A genetic study concluded the Y-chromosome analysis of men show that Samaritans descend from the Israelites, including Cohen, or priests, which is a very distinctive marker, and the mitochondrial DNA from females shows descent from Assyrians and other foreign women. This showed that Jewish men fathered children with the new immigrant women, and this was the makeup of the new Samaritans.

Meanwhile, the Jewish people of the north making up the 10 tribes who were taken to the Assyrian empire were assimilated and became the ten lost tribes.

Judah (South)

When the Jewish people dispersed from the northern kingdom of Israel, the Assyrians wanted to take over the southern kingdom, but this was not to be easy. They also had competition from the Babylonians which today would be Iraq.

By 132 CE, which was 132 years after Jesus's birth, the Jewish people in Judah revolted against the Roman Emperor Hadrian. He had rebuilt Jerusalem as a Roman City called Aelia Capitolina and sold most of the people into slavery, and then renamed the country that was then called Syria or was part of Syria, belonging to the Assyrians, Palestina. Hadrian had a different way of dealing with the population. He gathered soldiers and civilians from all over the Empire though most of them were from one area and swamped Judea with these new immigrants. He kept the name of the province as Judea and the name of the city remained Jerusalem by the people, but he aimed to de-Judaize the country. Only the new immigrants were allowed to hold government offices or any power and both Hebrew and Aramaic languages were discouraged. Strangely, the immigrants were immersed in the Jewish culture, though their native language was replaced by Romance with a Hebrew/Aramaic accent. This Italian became the language spoken by the majority of the population.

In the late 7th century, which would be about 1,400 years ago, the Islamic Empire came out of Arabia and took over the Middle East. Finally, as with the Jewish Empire after Solomon, the Islamic broke up into rival Caliphates. Then Judea declared its independence and the 3rd Jewish Commonwealth began.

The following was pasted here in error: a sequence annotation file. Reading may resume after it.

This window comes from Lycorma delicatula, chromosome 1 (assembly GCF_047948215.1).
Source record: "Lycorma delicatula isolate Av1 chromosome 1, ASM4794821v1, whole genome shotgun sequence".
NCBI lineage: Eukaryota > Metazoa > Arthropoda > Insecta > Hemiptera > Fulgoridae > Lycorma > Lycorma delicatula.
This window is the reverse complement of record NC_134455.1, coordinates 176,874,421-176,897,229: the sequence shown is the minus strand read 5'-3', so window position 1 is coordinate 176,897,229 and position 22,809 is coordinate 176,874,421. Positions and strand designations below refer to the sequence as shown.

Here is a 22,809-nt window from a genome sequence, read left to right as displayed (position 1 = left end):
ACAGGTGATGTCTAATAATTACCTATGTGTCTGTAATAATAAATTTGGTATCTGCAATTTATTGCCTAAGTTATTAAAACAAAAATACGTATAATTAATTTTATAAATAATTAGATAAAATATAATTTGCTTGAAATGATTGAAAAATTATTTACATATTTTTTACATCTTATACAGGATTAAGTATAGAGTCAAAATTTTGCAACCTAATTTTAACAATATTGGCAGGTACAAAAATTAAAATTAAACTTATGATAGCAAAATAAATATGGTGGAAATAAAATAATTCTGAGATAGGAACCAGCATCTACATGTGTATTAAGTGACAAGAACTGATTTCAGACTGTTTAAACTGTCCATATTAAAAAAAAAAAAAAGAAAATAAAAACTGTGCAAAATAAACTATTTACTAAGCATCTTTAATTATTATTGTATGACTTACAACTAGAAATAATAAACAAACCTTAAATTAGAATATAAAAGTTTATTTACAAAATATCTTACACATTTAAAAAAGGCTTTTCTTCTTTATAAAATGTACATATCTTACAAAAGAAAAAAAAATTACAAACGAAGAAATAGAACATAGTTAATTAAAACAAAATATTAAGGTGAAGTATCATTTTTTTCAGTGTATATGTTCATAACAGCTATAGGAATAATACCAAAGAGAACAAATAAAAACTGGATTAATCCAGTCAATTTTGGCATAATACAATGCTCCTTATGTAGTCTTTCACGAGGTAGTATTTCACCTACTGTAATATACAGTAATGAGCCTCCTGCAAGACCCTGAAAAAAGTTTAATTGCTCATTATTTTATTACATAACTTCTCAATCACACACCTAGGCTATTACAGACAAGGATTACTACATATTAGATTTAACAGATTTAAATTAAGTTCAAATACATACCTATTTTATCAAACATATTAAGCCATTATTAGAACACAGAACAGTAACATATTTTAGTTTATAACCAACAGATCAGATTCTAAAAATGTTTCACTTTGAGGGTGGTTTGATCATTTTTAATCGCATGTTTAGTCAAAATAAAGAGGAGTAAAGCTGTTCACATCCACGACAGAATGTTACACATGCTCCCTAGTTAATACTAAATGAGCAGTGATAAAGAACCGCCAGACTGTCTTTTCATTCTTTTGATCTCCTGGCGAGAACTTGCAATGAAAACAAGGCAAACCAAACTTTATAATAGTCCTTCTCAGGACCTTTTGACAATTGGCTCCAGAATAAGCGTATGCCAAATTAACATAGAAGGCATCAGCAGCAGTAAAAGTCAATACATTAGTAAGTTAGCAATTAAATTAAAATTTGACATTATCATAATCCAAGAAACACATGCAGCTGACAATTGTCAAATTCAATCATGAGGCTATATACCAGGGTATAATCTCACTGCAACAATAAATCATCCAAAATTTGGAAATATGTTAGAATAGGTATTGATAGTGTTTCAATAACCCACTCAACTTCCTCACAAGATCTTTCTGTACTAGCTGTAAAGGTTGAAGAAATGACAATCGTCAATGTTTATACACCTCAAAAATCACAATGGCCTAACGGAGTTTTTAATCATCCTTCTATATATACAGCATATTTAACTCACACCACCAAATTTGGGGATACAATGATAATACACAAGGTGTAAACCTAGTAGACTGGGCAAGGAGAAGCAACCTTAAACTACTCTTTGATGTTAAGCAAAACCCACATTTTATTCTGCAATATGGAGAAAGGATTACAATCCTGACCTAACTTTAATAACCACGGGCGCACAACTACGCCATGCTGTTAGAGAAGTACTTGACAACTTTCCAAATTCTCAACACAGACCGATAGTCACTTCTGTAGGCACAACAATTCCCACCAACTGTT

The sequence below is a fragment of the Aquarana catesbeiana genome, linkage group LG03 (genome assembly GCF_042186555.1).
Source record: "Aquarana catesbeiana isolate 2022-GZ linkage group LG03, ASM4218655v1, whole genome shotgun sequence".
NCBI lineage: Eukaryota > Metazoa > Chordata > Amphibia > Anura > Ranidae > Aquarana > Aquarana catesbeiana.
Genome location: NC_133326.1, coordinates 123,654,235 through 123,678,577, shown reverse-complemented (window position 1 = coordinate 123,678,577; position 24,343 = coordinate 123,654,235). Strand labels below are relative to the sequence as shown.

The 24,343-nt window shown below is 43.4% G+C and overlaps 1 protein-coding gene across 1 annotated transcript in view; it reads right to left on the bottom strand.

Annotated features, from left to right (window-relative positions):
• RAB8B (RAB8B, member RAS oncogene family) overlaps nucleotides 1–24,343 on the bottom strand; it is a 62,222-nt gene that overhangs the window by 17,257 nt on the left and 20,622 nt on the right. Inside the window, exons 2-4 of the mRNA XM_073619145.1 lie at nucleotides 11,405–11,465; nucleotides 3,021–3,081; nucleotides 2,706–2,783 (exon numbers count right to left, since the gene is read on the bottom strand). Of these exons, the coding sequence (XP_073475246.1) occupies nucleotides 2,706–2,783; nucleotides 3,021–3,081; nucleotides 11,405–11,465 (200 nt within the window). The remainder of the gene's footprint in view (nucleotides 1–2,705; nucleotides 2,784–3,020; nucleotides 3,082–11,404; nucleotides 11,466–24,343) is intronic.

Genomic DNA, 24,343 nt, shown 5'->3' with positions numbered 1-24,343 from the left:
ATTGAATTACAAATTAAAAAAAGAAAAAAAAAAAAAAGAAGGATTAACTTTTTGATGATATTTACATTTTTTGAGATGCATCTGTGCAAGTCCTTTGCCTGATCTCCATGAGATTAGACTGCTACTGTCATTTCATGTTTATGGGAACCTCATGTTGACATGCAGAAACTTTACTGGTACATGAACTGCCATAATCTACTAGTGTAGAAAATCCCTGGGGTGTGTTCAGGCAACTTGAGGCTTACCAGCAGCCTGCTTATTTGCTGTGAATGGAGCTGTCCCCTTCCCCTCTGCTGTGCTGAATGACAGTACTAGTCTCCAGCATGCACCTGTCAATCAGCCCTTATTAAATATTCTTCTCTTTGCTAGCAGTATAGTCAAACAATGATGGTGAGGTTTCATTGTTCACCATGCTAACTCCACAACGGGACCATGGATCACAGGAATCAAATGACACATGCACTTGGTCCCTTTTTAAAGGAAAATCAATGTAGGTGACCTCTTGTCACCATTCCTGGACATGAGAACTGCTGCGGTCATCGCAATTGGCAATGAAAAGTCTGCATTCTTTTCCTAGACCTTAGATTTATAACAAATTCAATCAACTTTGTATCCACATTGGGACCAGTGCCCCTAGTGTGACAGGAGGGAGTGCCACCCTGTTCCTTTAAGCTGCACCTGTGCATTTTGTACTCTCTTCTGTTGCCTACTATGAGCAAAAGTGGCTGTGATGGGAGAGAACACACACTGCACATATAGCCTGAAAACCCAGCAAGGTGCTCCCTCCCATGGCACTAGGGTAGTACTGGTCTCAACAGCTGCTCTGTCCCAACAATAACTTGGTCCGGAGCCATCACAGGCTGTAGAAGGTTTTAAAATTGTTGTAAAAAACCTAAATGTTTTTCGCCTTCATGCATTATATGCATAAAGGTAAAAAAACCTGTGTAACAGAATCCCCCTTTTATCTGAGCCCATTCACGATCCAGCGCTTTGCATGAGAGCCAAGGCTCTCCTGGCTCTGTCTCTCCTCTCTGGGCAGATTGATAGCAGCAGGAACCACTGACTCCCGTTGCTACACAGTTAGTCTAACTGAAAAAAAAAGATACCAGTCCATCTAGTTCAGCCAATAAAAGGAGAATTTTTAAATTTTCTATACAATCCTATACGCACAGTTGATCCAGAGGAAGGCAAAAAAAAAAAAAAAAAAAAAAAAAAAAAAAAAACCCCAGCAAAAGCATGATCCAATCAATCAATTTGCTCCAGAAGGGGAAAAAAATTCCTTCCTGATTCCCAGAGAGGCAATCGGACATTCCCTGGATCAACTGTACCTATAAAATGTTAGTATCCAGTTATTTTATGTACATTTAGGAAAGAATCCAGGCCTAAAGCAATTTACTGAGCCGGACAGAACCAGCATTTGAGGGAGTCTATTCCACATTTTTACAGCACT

By the 11th century the Crusaders came to liberate the Holy land from the Infidels. Judea, with its military helped by refugees from the falling Khazaria (Jewish people), could not offset the attack as Jerusalem was invaded by them.

During the 16th century the Judeans finally kicked out the Crusader forces to start the 4th Jewish Commonwealth. The Ottomans conquered the Middle East and much of the Balkans. At this time Judah sided with Lebanon. This lasted until 1922 which the 5th Commonwealth began.

Judea and Samaria have become what is now called "The West Bank", but had originally been an integral part of the Jewish land. It fell into the hands of Jordan, and when Jordan attacked along with all the other Arab neighbors, Israel won and regained the area of Judea and Samaria, or West Bank. Now it is to become a new state for the "Palestinians" as soon as they recognize Israel and its right to exist which so far, they refuse to do.

The religious Jews do not want to give up the West Bank. It is an important part of the history of the Jewish people. While Israel is being pressured to give up what it was originally promised, both by G-d and then again by England, the religious Jews have been encouraged to settle in the West Bank as it was part of Israel. Now, like Gaza, many may have to move out of the area. Politicians have forgotten how difficult it is to move once people become attached to the land and improve it. They have been treated like chess players on a board, and they are rebelling at this gambit.

Perhaps they won't have to move as it seems that the prevailing government of the future Palestine state is now imprisoned by Israel for not stopping the attack of Kassam rockets from Gaza. The factions refuse to stop their attacks, making them unlikely neighbors now.

No comments: